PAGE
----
I have a love-hate relationship with maps. Vibrant and varied, an uneasy mixture of organic and geometric forms, maps call to mind childhood exploits: imagined quests, pirates, stories, the buried treasure where X marks the spot. The compass rose and the legend are the stuff of adventure. With the scale, my index finger measures distance while my mind has already embarked on a journey.
In reality, I have always struggled to see how the simple abstractions of maps correspond to actual places. Give me directions in essay form, with landmarks, and I have half a chance of finding a place. But give me a map and I will drive off the edge. I’m one of those people who has to physically turn the whole map to determine whether to go left or right. Years ago, when I was in middle school, my mom gave me the job of navigator on a family trip from Iowa to western New York. We wound up near Toronto, Canada. In adult life, my navigating skills have improved only slightly. Last year my husband proved his love to me by buying me a GPS with a note that read, “I’d be lost without you, but now you won’t get lost without me”; I never leave home without the GPS.
A Checkerboard History
Today, I set my cartographic limitations aside and spend the morning studying the latest map of the Cascade-Siskiyou National Monument, dated 8/3/12. A thick black line traces the monument’s outer boundary, but inside that administrative boundary is a surprising checkerboard pattern of public and private lands: the Cascade-Siskiyou National Monument’s federally-owned lands shaded in beige, the Soda Mountain Wilderness (nested within the monument) shaded in burnt sienna, and other Bureau of Land Management lands in yellow, while the privately owned squares are left white (within the administrative boundary and yet apart from the monument).
While the federally-owned lands within the CSNM are protected from commercial logging, grazing, mining, and such, the privately-owned lands within the greater boundary have their own rules, the usual private property rights that North Americans expect. On the privately owned pieces, logging can and does occur, and cattle may graze. This can make life tricky for migrating or foraging fauna that base their travel plans on geographical features and habitat needs rather than on political boundaries on a map.
Looking at this checkerboard map, I think of chess, a game of strategy, and of the multi-leveled political strategizing required to create a place such as this.
The checkerboard pattern originated in the heyday of the railroads, when the federal government wanted to expedite the construction of a rail line from San Francisco to Portland. A checkerboard was drawn on the map, with the hoped-for railroad down the middle. In 1866, every alternating square of land was sold to homesteaders, while the remaining squares were ceded to the Oregon & California railroad with certain conditions: the timber was to be cut for the construction of the rail, and afterward, the cleared railroad land was also supposed to be sold to homesteaders for not more than $2.50 per acre. The railroads, however, did not sell most of the federally-donated lands as they were required, so Congress reclaimed 2,890,893 acres of the land in 1916 under the O&C Revestment Act. Eventually, the Bureau of Land Management was created to manage federally owned lands for cattle and sheep grazing, timbering, mining, and so forth.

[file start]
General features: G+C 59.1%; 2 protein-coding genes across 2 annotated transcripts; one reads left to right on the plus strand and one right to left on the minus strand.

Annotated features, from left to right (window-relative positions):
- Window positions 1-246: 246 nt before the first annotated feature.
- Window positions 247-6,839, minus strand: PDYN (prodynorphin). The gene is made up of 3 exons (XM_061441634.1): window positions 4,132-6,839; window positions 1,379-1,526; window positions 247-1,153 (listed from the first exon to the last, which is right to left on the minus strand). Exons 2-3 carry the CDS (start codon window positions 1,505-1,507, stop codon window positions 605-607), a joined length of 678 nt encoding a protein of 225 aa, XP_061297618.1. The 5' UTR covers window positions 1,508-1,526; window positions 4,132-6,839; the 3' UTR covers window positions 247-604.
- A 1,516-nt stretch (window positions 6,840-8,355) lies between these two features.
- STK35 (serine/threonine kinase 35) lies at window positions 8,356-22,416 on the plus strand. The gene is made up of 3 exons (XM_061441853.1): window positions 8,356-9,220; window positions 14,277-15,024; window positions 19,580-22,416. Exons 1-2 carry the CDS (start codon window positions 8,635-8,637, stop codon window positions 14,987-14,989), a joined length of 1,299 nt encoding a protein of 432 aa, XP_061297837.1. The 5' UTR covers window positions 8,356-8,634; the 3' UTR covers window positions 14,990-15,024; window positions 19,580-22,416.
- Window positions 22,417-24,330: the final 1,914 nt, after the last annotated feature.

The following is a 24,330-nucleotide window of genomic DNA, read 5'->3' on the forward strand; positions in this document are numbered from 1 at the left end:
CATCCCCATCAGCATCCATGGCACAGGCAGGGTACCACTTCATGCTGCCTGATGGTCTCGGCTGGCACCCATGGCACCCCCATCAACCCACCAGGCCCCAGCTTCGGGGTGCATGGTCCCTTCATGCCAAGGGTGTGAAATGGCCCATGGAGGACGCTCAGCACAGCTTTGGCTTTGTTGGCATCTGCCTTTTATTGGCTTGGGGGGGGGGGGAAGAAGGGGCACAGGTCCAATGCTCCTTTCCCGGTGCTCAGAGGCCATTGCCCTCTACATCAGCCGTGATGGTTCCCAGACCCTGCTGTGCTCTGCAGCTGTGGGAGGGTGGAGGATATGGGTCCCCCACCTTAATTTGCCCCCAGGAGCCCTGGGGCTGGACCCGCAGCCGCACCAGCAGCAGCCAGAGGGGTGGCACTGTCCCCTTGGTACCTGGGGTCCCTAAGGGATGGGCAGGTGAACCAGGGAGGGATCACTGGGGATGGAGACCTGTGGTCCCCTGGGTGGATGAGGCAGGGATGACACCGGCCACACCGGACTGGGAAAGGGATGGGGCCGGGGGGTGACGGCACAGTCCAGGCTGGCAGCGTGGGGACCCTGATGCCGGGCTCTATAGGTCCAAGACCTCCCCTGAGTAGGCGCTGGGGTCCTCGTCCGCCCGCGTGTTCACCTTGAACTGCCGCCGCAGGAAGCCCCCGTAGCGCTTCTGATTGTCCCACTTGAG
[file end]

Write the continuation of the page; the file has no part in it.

When the Cascade-Siskiyou National Monument was created in 2000, the Presidential Proclamation applied to only the publicly-owned lands, so the checkerboard pattern of ownership remains. Some of the private land is arranged with lifetime leases, such that after the death of the current private owner, the land will be given to the Monument. But for now, and for a long time to come, the Monument boundary will contain a combination of both public and private lands in a checkerboard–and different management strategies will be applied to different squares.
After the creation of the Monument in 2000, the new BLM land use plan shifted toward conservation, scientific study, and recreation. Cattle grazing was later eliminated from anywhere that is shaded on the map in beige or sienna, although there has been some difficulty explaining the map to the cows. Privately held lands within the greater boundary are still logged and grazed.
Little about the private lands can be inferred from this map. There is something unnerving about the naked white squares. Their rigid geometry is visually at odds with the blue sinuous lines that indicate creeks, and with the red, green, brown and gray lines indicating different types of roads (closed, open, non-inventoried, and former vehicle routes).